|Testa, Sam - Sam|
Submitted to: Mississippi Water Resources Research Conference Proceedings
Publication Type: Proceedings
Publication Acceptance Date: 4/20/2004
Publication Date: 4/20/2004
Citation: Cooper, C.M., Huneycutt, M.B., Testa Iii, S. 2004. Plants of the coldwater river, mississippi, usa: community records along the hydrologic gradient in the loess hills. Mississippi Water Resources Research Conference Proceedings. April 20, 2004. Interpretive Summary: Natural floodplains are uncommon in many agricultural regions because of channel excavation in the 1800s and 1900s. Documentation of their plant communities may lead to newly-found values in topics like medicinal drugs. The natural channel of the upper Coldwater River has been predominantly un-impacted by channel modifications or recent large-scale land clearing. The river is generally bordered by floodplain forest in various stages of growth, and stream-floodplain interaction occurs frequently. It is the only major hill land drainage in the Yazoo Basin which is unchannelized. We found 294 species of plants as part of a water quality and habitat study, including two species that appear to have never been reported from Mississippi before. Many of the plant species observed have potential as sources of economic products, including many pharmacological chemicals that may lead to development of new drugs. The upper Coldwater River represents a minimally disturbed area of the State, and its richness of flora is reflective of its value as natural habitat.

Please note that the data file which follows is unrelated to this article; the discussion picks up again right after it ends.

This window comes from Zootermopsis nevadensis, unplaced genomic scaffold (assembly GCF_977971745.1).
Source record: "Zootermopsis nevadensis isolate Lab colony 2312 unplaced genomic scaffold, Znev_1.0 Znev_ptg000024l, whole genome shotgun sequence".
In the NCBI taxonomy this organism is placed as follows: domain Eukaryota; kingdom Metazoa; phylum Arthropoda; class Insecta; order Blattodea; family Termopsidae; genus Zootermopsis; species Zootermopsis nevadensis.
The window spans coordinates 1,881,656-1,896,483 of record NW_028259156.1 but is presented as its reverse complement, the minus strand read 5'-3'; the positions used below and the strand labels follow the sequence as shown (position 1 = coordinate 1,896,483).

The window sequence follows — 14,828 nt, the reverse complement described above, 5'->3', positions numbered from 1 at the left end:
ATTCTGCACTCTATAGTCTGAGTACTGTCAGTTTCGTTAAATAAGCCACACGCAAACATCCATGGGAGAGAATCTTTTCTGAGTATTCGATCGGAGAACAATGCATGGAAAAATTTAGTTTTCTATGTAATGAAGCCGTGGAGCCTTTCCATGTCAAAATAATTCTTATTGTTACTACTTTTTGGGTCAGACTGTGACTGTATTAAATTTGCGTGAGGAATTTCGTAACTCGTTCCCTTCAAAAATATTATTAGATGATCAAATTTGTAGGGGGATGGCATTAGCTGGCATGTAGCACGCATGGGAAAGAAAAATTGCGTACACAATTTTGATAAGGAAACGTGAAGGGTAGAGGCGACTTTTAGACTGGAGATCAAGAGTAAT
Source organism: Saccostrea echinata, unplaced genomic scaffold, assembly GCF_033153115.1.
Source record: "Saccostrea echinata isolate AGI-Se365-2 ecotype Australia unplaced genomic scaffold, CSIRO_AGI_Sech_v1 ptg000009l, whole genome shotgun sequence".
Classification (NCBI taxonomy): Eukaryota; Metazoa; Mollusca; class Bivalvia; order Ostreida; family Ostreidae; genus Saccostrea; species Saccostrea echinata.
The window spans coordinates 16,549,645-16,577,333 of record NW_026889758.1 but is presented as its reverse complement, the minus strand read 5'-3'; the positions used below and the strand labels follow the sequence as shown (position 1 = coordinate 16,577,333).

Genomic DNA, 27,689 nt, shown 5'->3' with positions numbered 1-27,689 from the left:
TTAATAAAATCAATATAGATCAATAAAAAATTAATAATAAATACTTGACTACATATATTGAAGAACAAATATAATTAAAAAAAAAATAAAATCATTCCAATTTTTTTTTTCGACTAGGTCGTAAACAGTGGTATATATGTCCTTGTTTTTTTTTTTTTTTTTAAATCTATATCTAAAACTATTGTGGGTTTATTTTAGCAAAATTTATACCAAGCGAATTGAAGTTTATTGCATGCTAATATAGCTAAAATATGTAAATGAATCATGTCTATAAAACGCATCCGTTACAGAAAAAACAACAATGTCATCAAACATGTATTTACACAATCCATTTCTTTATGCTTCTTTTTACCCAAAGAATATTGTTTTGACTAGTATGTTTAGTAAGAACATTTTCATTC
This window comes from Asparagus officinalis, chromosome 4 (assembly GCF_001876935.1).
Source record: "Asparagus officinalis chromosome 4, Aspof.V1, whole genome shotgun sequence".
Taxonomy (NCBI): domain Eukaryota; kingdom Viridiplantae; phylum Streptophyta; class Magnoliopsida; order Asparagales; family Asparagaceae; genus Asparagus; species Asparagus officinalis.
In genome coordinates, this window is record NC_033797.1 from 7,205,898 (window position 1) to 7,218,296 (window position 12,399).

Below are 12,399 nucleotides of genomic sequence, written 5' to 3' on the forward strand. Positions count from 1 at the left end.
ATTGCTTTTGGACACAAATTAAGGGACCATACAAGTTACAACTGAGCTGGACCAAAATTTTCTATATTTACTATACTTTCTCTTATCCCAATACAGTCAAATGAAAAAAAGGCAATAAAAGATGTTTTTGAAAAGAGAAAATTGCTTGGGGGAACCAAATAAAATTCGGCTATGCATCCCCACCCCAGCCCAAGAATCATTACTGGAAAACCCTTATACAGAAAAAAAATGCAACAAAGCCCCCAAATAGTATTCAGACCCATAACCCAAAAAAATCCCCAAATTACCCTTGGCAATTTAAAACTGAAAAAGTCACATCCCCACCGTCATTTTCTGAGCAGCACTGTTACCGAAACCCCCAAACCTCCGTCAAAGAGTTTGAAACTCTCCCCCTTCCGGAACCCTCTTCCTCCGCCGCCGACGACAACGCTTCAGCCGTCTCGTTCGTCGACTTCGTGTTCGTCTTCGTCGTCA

Technical Abstract: To document existing conditions, a study of plant communities at eight locations along the upper Coldwater River was conducted with recurring visits to sixteen 100m transects over a period of one year. The river system drains a large (565 square kilometer) multi-use catchment in the loess hills of Mississippi upstream of Arkabutla Reservoir. A total of 294 species occurring in 86 families were recorded. Greatest community richness was observed at the most upstream location with 165 plant species in 111 genera representing 59 plant families. Lowest richness (84 species) occurred at the mid-reach location. The most commonly encountered species were Lonicera japonica Thunb. (Japanese honeysuckle), Impatiens capensis Meerb. (jewelweed), Fraxinus americana L. (American ash) and Sambucus nigra L. (elderberry). Seventeen species were collected at all eight locations while 103 species were recorded at only one location. No records of federally-listed threatened or endangered species were made, but observations were made for Platanthera flava (L.) Lindl. (the palegreen orchid) which is listed as endangered, threatened or of special concern in sixteen states. Our observations also included 45 species considered to be obligate inhabitants of wetlands, including Chelone glabra L. (white turtlehead). Two species [Carex pensylvanica Lam. and Lactuca biennis (Moench)] are potentially herein reported from the state for the first time.